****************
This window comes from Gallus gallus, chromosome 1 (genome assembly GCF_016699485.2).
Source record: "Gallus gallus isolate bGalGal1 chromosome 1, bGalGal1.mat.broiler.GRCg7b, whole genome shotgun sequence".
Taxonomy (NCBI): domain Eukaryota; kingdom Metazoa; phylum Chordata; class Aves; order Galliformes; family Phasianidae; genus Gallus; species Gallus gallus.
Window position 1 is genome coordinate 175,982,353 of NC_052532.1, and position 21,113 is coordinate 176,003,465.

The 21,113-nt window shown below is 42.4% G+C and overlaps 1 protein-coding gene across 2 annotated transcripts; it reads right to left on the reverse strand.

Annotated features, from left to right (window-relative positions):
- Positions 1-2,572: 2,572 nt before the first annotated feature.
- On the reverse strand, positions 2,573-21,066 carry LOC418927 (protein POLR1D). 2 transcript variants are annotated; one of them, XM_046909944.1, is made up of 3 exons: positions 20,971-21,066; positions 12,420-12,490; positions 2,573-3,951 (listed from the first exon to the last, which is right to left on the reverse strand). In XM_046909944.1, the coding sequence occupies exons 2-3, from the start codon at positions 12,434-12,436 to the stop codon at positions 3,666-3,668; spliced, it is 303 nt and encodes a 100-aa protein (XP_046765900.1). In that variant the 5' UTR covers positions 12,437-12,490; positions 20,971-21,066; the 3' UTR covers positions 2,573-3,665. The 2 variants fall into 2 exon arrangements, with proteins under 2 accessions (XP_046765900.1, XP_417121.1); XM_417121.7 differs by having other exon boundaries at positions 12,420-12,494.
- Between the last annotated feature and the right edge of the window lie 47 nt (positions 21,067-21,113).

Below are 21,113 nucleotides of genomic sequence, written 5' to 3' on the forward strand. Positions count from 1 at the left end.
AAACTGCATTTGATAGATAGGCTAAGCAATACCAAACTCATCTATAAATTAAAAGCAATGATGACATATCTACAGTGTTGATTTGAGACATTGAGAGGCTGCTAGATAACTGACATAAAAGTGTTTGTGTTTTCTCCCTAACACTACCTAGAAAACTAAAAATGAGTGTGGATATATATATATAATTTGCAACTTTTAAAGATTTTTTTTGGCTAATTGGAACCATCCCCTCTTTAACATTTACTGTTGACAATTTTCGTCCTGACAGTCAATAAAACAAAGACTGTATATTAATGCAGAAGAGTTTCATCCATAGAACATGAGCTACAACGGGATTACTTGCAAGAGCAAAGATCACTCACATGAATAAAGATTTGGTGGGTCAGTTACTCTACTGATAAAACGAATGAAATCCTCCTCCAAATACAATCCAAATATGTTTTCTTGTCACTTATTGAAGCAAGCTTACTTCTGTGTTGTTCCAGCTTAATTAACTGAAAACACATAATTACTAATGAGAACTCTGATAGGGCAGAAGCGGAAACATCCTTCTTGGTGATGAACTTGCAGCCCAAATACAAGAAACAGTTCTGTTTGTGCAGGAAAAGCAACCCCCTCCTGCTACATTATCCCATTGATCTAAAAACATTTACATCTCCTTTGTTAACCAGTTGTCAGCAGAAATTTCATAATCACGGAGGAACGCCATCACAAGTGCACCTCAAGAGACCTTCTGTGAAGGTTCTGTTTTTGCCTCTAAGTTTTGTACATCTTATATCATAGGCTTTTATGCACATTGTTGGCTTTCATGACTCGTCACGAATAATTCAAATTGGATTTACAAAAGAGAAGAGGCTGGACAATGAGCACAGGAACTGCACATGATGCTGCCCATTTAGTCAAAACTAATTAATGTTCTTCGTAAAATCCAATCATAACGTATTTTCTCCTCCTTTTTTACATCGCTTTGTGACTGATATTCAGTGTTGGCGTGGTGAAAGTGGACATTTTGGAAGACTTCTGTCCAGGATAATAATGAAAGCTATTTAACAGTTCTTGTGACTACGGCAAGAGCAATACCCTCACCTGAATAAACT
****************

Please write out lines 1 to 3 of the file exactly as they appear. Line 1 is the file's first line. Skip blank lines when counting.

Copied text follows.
This window comes from Gallus gallus, chromosome 1 (genome assembly GCF_016699485.2).
Source record: "Gallus gallus isolate bGalGal1 chromosome 1, bGalGal1.mat.broiler.GRCg7b, whole genome shotgun sequence".
Taxonomy (NCBI): domain Eukaryota; kingdom Metazoa; phylum Chordata; class Aves; order Galliformes; family Phasianidae; genus Gallus; species Gallus gallus.